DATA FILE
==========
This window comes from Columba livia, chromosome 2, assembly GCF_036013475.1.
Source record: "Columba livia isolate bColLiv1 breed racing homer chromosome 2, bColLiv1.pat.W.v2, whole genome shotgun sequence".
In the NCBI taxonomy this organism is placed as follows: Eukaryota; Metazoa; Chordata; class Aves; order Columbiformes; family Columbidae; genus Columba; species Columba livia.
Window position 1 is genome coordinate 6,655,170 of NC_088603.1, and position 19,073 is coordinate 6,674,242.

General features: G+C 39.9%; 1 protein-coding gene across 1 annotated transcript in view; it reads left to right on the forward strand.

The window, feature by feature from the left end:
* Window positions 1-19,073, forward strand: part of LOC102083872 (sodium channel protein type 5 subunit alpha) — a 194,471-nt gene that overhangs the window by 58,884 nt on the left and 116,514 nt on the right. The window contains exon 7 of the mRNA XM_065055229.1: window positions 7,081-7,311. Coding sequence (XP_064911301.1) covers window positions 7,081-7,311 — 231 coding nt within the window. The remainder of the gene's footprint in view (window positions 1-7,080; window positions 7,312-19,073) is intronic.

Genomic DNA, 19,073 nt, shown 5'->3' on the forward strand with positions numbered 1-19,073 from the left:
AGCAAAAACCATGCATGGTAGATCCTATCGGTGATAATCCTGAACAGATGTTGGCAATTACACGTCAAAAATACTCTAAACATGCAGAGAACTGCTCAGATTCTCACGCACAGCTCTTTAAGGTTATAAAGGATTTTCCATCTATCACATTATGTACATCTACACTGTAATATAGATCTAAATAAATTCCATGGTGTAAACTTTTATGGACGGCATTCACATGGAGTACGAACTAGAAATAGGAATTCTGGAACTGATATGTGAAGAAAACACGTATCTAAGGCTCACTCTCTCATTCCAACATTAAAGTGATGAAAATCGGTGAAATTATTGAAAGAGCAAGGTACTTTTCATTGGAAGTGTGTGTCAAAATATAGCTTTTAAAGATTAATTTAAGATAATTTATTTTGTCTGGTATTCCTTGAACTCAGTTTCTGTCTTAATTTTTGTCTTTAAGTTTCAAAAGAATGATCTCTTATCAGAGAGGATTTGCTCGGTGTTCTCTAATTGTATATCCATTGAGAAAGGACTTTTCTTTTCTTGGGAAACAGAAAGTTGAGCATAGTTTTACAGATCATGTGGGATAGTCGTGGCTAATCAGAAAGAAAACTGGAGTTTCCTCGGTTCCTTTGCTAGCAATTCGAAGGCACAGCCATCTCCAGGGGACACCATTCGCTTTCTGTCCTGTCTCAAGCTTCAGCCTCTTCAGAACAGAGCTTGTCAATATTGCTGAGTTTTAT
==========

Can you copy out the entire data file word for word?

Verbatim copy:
This window comes from Columba livia, chromosome 2, assembly GCF_036013475.1.
Source record: "Columba livia isolate bColLiv1 breed racing homer chromosome 2, bColLiv1.pat.W.v2, whole genome shotgun sequence".
In the NCBI taxonomy this organism is placed as follows: Eukaryota; Metazoa; Chordata; class Aves; order Columbiformes; family Columbidae; genus Columba; species Columba livia.
Window position 1 is genome coordinate 6,655,170 of NC_088603.1, and position 19,073 is coordinate 6,674,242.

General features: G+C 39.9%; 1 protein-coding gene across 1 annotated transcript in view; it reads left to right on the forward strand.

The window, feature by feature from the left end:
* Window positions 1-19,073, forward strand: part of LOC102083872 (sodium channel protein type 5 subunit alpha) — a 194,471-nt gene that overhangs the window by 58,884 nt on the left and 116,514 nt on the right. The window contains exon 7 of the mRNA XM_065055229.1: window positions 7,081-7,311. Coding sequence (XP_064911301.1) covers window positions 7,081-7,311 — 231 coding nt within the window. The remainder of the gene's footprint in view (window positions 1-7,080; window positions 7,312-19,073) is intronic.

Genomic DNA, 19,073 nt, shown 5'->3' on the forward strand with positions numbered 1-19,073 from the left:
AGCAAAAACCATGCATGGTAGATCCTATCGGTGATAATCCTGAACAGATGTTGGCAATTACACGTCAAAAATACTCTAAACATGCAGAGAACTGCTCAGATTCTCACGCACAGCTCTTTAAGGTTATAAAGGATTTTCCATCTATCACATTATGTACATCTACACTGTAATATAGATCTAAATAAATTCCATGGTGTAAACTTTTATGGACGGCATTCACATGGAGTACGAACTAGAAATAGGAATTCTGGAACTGATATGTGAAGAAAACACGTATCTAAGGCTCACTCTCTCATTCCAACATTAAAGTGATGAAAATCGGTGAAATTATTGAAAGAGCAAGGTACTTTTCATTGGAAGTGTGTGTCAAAATATAGCTTTTAAAGATTAATTTAAGATAATTTATTTTGTCTGGTATTCCTTGAACTCAGTTTCTGTCTTAATTTTTGTCTTTAAGTTTCAAAAGAATGATCTCTTATCAGAGAGGATTTGCTCGGTGTTCTCTAATTGTATATCCATTGAGAAAGGACTTTTCTTTTCTTGGGAAACAGAAAGTTGAGCATAGTTTTACAGATCATGTGGGATAGTCGTGGCTAATCAGAAAGAAAACTGGAGTTTCCTCGGTTCCTTTGCTAGCAATTCGAAGGCACAGCCATCTCCAGGGGACACCATTCGCTTTCTGTCCTGTCTCAAGCTTCAGCCTCTTCAGAACAGAGCTTGTCAATATTGCTGAGTTTTAT